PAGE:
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This article challenges our persistent path dependence on defunct distinctions between corporations and certain limited unincorporated associations. Recent federal tax regulations have inspired proposals for consolidated treatment of all limited business organizations through uniformly based or universally applicable statutes. I contend these proposals are preoccupied with how hybrid organizations such as the limited liability company and the limited liability partnership amalgamate, and thus implicitly preserve, traditional dichotomies between corporations and partnership categorizations as well as entities and aggregate theories. The continued use of these schemes compromises the legal basis for such proposals.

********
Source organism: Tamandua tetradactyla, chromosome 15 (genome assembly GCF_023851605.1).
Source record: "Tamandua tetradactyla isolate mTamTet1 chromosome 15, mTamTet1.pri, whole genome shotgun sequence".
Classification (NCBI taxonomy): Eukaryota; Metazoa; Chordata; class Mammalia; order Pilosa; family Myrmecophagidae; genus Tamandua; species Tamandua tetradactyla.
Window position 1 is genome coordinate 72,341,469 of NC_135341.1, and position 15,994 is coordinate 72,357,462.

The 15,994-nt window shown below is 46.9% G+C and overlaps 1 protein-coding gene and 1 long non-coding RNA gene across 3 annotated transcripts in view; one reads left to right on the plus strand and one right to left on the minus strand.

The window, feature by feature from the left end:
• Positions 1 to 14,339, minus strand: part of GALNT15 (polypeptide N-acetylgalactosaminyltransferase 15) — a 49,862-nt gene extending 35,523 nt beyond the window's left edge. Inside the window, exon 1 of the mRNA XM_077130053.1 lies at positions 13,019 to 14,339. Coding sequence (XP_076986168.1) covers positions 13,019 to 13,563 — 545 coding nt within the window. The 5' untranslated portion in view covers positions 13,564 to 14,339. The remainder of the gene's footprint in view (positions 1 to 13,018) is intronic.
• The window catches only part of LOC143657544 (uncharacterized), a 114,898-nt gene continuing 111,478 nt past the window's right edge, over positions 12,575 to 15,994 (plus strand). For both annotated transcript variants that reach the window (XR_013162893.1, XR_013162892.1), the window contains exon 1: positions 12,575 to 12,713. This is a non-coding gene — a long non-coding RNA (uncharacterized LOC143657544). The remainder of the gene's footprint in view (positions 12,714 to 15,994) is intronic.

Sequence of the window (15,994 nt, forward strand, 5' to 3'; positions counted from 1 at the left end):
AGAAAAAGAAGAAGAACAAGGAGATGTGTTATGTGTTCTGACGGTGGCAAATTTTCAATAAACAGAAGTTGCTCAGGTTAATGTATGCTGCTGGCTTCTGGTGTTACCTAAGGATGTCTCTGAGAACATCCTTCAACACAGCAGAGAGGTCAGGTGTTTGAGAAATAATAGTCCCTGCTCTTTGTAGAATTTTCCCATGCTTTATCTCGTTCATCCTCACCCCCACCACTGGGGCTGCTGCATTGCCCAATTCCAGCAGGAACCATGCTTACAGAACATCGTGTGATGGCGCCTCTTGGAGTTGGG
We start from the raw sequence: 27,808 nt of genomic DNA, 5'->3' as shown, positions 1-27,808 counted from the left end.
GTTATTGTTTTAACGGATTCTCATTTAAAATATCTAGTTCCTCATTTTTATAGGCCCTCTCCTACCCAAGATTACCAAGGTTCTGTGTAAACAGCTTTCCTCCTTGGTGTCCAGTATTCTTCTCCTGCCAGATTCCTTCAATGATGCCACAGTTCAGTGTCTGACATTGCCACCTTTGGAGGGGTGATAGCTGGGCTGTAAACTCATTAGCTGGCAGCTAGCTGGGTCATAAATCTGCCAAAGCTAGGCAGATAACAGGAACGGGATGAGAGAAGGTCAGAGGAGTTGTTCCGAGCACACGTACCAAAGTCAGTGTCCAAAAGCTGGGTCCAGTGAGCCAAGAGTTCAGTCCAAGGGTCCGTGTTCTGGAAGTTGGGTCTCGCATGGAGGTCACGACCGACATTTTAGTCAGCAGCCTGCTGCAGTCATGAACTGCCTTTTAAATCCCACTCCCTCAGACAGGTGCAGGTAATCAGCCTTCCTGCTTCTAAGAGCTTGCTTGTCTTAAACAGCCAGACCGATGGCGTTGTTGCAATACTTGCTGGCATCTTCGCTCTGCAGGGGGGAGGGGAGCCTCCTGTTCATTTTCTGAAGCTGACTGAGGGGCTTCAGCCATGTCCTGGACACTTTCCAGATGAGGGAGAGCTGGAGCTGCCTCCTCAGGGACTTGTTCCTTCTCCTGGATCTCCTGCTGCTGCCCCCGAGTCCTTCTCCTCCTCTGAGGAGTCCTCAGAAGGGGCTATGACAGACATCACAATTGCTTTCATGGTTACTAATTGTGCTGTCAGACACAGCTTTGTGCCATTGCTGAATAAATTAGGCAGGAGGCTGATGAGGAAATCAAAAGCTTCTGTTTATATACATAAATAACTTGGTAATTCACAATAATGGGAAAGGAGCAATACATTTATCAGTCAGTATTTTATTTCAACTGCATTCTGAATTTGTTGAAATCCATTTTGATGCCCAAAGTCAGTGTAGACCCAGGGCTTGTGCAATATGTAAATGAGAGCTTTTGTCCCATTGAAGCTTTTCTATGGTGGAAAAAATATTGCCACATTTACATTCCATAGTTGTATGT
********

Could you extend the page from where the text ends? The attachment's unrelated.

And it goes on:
By critically examining certain jurisdictional principles, this article reveals inconsistencies that can serve as an entry point for effecting collapse of distinctions between corporations and certain limited unincorporated associations. Specifically, United States citizens domiciled abroad are "stateless" and so cannot sue or be sued in federal courts under the alienage jurisdiction statute. Under the prevailing jurisdictional test, unincorporated associations with stateless members inherit this incapacity to access federal courts for alienage purposes while corporations do not. These radically different outcomes are the product of outmoded and untenable common law and statutory schemes. As a solution, I propose implementing a citizenship test based on domicile for both stateless individuals and unincorporated associations. Such a test would rectify these schemes and provide a framework that can support uniform treatment of all limited business organizations.